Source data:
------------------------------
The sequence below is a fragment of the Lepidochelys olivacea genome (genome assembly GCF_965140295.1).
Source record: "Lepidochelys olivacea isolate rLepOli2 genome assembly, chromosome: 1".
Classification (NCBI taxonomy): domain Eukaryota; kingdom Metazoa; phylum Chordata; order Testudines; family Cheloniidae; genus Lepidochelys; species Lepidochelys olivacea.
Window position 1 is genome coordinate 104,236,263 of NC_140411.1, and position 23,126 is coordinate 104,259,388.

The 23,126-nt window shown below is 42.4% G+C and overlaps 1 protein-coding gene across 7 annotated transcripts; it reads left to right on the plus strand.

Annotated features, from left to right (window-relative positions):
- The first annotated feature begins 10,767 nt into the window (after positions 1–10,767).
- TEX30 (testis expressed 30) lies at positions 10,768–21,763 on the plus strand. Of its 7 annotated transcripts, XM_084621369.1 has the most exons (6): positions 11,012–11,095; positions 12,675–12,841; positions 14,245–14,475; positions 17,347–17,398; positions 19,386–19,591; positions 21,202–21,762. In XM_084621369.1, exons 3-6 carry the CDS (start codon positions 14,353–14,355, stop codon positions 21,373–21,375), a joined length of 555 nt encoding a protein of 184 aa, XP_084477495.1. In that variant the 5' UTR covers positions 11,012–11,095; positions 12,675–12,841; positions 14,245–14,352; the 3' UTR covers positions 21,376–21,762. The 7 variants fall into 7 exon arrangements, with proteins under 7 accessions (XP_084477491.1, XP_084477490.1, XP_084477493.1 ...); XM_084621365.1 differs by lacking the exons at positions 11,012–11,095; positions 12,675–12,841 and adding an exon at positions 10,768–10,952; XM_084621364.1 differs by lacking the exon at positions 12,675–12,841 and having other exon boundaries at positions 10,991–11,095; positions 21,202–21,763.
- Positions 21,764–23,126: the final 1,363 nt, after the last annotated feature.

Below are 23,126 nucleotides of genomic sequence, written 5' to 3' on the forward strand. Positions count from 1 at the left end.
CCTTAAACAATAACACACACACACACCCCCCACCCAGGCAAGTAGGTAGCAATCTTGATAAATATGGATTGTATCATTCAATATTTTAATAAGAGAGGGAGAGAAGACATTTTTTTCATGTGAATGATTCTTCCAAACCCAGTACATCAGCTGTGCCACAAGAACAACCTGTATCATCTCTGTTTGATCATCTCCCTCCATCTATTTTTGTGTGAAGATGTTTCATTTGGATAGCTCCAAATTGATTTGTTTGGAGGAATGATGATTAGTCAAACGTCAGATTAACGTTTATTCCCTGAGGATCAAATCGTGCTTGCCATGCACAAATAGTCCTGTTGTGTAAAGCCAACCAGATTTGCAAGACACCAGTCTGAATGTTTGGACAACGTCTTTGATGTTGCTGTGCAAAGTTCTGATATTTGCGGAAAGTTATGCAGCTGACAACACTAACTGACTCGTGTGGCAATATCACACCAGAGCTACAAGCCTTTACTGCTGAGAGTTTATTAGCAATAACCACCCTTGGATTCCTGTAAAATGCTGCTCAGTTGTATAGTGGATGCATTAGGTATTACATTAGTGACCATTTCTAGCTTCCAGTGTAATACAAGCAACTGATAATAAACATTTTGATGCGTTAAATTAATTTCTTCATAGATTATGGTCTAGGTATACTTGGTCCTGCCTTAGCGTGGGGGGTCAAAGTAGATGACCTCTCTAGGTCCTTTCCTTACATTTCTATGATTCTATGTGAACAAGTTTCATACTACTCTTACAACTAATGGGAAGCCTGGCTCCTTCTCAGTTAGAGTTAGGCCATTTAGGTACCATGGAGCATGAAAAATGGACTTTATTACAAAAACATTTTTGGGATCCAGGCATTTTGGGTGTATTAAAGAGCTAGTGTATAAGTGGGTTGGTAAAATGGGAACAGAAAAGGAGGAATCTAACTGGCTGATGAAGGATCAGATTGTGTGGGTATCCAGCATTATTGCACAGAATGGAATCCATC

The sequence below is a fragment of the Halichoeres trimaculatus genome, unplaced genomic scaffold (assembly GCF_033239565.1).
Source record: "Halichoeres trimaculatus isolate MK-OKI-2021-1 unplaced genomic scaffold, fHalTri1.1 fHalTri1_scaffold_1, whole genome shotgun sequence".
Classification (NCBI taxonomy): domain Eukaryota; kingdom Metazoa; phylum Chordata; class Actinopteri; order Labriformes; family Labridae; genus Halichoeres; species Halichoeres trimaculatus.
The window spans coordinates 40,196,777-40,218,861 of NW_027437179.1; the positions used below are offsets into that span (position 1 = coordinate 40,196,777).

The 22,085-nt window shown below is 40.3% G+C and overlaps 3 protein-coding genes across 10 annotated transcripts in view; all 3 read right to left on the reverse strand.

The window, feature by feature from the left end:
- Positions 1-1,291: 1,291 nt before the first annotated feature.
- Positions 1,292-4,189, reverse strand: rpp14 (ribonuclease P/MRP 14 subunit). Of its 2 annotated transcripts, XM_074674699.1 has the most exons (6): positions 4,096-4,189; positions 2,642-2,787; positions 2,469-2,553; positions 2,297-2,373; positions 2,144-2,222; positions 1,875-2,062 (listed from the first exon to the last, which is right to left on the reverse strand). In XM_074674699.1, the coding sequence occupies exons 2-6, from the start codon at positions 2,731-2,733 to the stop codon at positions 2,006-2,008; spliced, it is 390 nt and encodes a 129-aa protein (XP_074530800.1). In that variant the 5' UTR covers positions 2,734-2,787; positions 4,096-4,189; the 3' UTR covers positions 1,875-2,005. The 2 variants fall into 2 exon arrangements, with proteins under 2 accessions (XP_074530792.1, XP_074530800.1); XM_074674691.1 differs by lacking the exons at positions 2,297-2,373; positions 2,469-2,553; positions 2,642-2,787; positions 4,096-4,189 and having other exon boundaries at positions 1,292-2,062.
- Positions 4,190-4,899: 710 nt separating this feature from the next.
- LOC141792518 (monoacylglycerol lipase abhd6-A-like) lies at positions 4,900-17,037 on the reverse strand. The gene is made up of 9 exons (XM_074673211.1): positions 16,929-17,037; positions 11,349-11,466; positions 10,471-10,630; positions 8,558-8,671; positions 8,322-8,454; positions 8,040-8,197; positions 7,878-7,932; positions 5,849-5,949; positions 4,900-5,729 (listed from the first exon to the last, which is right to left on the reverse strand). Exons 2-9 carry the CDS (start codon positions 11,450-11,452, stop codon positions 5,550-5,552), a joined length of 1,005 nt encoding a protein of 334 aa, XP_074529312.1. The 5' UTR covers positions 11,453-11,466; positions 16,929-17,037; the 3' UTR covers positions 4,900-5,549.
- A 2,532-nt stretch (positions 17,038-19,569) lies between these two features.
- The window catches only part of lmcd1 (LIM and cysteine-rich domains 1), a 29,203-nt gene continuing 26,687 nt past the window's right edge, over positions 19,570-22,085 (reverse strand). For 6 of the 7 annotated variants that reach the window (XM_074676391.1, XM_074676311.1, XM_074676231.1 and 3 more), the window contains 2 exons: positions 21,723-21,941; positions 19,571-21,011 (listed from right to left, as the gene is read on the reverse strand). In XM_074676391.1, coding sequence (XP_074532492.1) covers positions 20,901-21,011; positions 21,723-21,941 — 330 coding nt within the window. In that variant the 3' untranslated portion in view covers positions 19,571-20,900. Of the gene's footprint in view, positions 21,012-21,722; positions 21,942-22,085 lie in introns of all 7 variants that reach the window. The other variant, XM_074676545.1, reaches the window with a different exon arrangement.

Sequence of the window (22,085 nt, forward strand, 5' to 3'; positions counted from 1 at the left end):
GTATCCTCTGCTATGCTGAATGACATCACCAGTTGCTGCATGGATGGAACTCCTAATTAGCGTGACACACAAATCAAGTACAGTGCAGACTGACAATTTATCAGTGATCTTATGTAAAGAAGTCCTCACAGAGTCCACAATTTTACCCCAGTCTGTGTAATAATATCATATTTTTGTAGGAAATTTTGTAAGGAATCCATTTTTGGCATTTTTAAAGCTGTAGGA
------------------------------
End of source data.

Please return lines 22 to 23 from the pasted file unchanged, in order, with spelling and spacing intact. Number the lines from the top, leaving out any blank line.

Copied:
- A 2,532-nt stretch (positions 17,038-19,569) lies between these two features.
- The window catches only part of lmcd1 (LIM and cysteine-rich domains 1), a 29,203-nt gene continuing 26,687 nt past the window's right edge, over positions 19,570-22,085 (reverse strand). For 6 of the 7 annotated variants that reach the window (XM_074676391.1, XM_074676311.1, XM_074676231.1 and 3 more), the window contains 2 exons: positions 21,723-21,941; positions 19,571-21,011 (listed from right to left, as the gene is read on the reverse strand). In XM_074676391.1, coding sequence (XP_074532492.1) covers positions 20,901-21,011; positions 21,723-21,941 — 330 coding nt within the window. In that variant the 3' untranslated portion in view covers positions 19,571-20,900. Of the gene's footprint in view, positions 21,012-21,722; positions 21,942-22,085 lie in introns of all 7 variants that reach the window. The other variant, XM_074676545.1, reaches the window with a different exon arrangement.